When I heard that Julie Hantman, DC field organizer for Moms Clean Air Force, was going to be on a discussion panel after the March 21 screening of Project Wild Thing at the 2015 Environmental Film Festival in the Nation’s Capital and I watched the trailer, I knew it was a must that I attend. The film is about a man whose children spend a lot of time inside and in front of screens, and he takes it upon himself to become the “marketing director for nature.”
I can relate. For all the activism I do about outdoor learning, my kids still resist the call to “go outside and play.” I consider it a holdover from the time – which lasted more than a year – when our yard was just a small patch of mulched play area in a bigger sea of clay with post-construction/renovation debris. Now that we’ve cleaned up all the nails, though, I want it to be second nature for my kids to get into nature!
So off I went on a sunny morning to watch a film about getting outside. We all laughed at the irony after the film was over, but the post-film discussion was well worth some extra time indoors, and it was clear that the film was going to inspire all of us to take to the woods as soon as we can.
Project Wild Thing touched on issues that everyone in 2015 can relate to as screens and devices have found their way into the hands and in front of the eyeballs of everyone in a way we could not have imagined even just seven or eight years ago. Even parents of children who attend forest school on an island off the coast of Scotland face some of the same challenges. The film also shed light on the particular dilemma in urban settings like London, where it was largely filmed. In the past 30 years, roaming space has been reduced by 90%. The lack of green space available to children was remarkable. I came out of the film newly grateful for the outdoor area my children have access to at their public school, even if I do wish they spent more time there and in all types of weather instead of only dry and above 32 degrees.
Filmmaker David Bond, a father of two children who were five and three during production took it upon himself to find a way to market nature as “the ultimate playground.” He spoke to marketing and branding experts, got loads of free creative help and was given thousands of dollars of free advertising space on billboards outside and in malls displaying the photo of his daughter licking a frog. He handed out postcards, got pledges, and eventually learned that his most important job to get his outside was to go outside with them.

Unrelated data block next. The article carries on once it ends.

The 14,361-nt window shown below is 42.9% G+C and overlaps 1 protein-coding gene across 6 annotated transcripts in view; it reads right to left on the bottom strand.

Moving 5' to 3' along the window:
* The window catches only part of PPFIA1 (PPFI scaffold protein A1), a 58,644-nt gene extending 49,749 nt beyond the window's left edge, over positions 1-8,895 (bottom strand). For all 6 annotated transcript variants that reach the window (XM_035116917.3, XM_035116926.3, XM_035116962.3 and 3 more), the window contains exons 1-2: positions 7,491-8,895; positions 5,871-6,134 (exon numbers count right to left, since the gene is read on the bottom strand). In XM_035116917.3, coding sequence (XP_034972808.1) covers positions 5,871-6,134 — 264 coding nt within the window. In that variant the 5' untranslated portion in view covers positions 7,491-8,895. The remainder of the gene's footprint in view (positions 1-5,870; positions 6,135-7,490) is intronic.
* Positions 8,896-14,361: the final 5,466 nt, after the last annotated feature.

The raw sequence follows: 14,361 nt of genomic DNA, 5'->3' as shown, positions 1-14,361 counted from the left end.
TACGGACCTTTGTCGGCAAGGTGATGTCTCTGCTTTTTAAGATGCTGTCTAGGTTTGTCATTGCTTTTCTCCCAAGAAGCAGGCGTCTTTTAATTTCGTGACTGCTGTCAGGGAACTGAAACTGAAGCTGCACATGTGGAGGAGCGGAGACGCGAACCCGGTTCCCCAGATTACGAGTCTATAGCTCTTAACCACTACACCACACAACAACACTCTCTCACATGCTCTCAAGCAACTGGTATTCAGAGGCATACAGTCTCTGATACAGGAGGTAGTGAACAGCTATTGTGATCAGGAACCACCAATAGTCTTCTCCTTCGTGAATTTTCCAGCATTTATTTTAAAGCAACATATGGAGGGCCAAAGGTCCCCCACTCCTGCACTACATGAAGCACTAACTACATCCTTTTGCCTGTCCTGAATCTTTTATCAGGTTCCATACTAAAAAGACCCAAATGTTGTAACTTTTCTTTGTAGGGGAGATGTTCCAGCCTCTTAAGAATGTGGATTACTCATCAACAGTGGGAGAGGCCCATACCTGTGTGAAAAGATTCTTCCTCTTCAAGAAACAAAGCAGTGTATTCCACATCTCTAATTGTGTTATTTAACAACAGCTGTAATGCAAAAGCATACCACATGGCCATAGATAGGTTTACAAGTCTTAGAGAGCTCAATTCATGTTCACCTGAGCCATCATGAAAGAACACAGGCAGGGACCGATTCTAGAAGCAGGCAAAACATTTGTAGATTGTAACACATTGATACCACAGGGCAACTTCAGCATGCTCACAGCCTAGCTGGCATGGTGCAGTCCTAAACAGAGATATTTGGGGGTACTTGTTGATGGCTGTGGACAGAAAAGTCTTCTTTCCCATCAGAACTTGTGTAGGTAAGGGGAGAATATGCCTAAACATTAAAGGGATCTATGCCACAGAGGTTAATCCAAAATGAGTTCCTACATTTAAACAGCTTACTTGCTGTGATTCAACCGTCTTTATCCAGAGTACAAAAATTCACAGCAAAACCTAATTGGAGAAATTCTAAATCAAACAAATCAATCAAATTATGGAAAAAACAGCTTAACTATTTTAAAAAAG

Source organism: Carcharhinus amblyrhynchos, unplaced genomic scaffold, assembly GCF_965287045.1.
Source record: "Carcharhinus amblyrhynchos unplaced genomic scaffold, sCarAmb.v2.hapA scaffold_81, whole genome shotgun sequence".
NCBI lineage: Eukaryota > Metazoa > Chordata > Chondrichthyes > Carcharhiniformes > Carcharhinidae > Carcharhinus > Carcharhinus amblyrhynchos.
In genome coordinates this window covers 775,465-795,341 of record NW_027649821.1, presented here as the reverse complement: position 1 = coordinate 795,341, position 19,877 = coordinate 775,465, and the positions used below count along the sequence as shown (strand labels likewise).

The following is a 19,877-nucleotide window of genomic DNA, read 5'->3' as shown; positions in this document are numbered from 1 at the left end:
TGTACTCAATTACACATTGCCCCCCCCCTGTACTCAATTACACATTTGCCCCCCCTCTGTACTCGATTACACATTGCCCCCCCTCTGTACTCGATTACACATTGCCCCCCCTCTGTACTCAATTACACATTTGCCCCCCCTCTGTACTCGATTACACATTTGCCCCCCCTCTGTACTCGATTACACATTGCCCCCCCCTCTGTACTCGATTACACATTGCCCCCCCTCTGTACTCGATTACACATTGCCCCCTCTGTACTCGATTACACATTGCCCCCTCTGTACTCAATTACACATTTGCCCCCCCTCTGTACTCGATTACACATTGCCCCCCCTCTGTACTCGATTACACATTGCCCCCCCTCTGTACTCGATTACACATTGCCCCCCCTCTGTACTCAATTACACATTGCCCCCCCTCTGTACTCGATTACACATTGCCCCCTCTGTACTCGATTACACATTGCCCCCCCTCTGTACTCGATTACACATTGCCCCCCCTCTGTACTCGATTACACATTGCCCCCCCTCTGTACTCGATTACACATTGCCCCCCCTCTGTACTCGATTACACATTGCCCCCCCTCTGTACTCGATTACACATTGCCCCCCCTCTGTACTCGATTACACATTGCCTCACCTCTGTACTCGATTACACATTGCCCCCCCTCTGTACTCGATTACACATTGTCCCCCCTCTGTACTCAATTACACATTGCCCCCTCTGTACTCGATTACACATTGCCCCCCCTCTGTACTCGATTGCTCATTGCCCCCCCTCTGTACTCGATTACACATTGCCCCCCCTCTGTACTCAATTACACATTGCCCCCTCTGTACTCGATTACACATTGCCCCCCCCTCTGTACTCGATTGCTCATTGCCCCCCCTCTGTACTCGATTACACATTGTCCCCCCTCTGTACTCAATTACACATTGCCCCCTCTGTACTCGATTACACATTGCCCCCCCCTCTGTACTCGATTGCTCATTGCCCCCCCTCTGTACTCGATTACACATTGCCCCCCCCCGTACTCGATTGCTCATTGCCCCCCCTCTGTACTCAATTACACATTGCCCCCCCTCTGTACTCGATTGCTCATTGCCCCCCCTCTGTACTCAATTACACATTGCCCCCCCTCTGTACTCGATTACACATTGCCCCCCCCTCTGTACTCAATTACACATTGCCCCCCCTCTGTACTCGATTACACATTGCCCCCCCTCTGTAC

The film showed that after initial reluctance, urban schoolchildren responded well to simple games outside like rolling down a hill or one child leading another who is blindfolded and having him/her touch, feel and smell natural objects. It hit on some of the benefits of outdoor play to academic performance as well as bigger issues like the importance of play for children to “become fully human” in their social development. When children are isolated indoors instead of playing together, they simply cannot know one another. Children being shielded from meaningful social experiences of play leads to isolation that has adverse effects for society at large.
The post-film discussion was introduced by Environmental Film Festival director Stephanie Flack, a mother of three who admitted that fitting in outside time is an issue her family struggles with as well. Discussion moderator Florence Williams, a science writer and contributing editor for Outside magazine, asked the other panelists to talk about how they saw childhood today as different than their own and about the role of schools in outdoor play, noting that her own son’s 20-minute middle school recess was canceled for three months this winter.
Dr. Elizabeth Gray, Executive Director of the MD/DC Chapter of The Nature Conservancy talked about her organization’s shift from focusing on wild places to finding and celebrating nature everywhere, including in urban environments. The NatureRocks.org project of the Nature Conservancy has inspiring blog posts and super-easy tips for suggestions on how to get outside no matter how much time you have or what the weather is doing. Enter a zip code and you’ll get a list of natural spots right nearby.
Julie Hantman described the advocacy work that Moms Clean Air Force is doing to help make it possible for people to go — and safely stay — outside without adverse health effects. Her group held its first 2015 Mama Summit at the Virginia General Assembly in February and followed March 19 with the Maryland Mama Summit in Annapolis. More Mama Summits will happen in the coming months to mobilize the power of citizen moms to inspire lawmakers to act on behalf of the environment, the climate, and children’s health. This summer will see another play-in like last July’s here in D.C.
In the Q&A, participants and panelists discussed the new D.C. sustainability plan to make D.C. the most sustainable city in the U.S. with dramatically increased canopy cover by 2020 and new regulations regarding stormwater. Residents were encouraged to write their council members in support of a biophilic DC. Parents talked about going each weekend to the Billy Goat Trail, trying to appreciate nature right outside their doorstep, and turning off the wifi during the schoolweek, using weekends to download any necessary reading material.
And of course, getting children thinking and talking about nature and conservation at a young age can make a big difference, and films are a great way to inspire reflection and to interest children in new pursuits. The film festival closes on Sunday and still has a lot of kid-friendly films including Song of the Sea at the National Gallery Friday and Saturday and City Under the Sea in Dupont Circle on Sunday. The DC public library is running a shorts program with dates through mid-April.